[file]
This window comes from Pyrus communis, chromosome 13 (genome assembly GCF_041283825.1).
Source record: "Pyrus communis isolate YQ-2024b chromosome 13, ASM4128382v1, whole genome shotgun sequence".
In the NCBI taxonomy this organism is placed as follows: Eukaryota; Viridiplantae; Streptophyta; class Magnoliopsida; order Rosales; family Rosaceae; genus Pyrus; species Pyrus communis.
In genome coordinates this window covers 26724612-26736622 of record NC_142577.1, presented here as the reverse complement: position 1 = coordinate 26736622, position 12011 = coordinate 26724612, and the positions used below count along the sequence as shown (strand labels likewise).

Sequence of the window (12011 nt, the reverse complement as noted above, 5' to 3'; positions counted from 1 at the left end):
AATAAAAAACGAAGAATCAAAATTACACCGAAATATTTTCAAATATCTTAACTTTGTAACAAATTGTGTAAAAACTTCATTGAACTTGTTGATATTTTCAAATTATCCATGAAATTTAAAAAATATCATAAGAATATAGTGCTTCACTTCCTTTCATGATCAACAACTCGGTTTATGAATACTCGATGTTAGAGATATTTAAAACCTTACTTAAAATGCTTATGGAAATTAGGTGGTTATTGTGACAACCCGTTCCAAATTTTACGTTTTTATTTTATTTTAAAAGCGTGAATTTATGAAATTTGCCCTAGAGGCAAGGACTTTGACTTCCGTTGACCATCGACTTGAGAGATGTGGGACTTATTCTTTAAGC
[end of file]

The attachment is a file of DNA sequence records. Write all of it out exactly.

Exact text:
This window comes from Pyrus communis, chromosome 13 (genome assembly GCF_041283825.1).
Source record: "Pyrus communis isolate YQ-2024b chromosome 13, ASM4128382v1, whole genome shotgun sequence".
In the NCBI taxonomy this organism is placed as follows: Eukaryota; Viridiplantae; Streptophyta; class Magnoliopsida; order Rosales; family Rosaceae; genus Pyrus; species Pyrus communis.
In genome coordinates this window covers 26724612-26736622 of record NC_142577.1, presented here as the reverse complement: position 1 = coordinate 26736622, position 12011 = coordinate 26724612, and the positions used below count along the sequence as shown (strand labels likewise).

Sequence of the window (12011 nt, the reverse complement as noted above, 5' to 3'; positions counted from 1 at the left end):
AATAAAAAACGAAGAATCAAAATTACACCGAAATATTTTCAAATATCTTAACTTTGTAACAAATTGTGTAAAAACTTCATTGAACTTGTTGATATTTTCAAATTATCCATGAAATTTAAAAAATATCATAAGAATATAGTGCTTCACTTCCTTTCATGATCAACAACTCGGTTTATGAATACTCGATGTTAGAGATATTTAAAACCTTACTTAAAATGCTTATGGAAATTAGGTGGTTATTGTGACAACCCGTTCCAAATTTTACGTTTTTATTTTATTTTAAAAGCGTGAATTTATGAAATTTGCCCTAGAGGCAAGGACTTTGACTTCCGTTGACCATCGACTTGAGAGATGTGGGACTTATTCTTTAAGC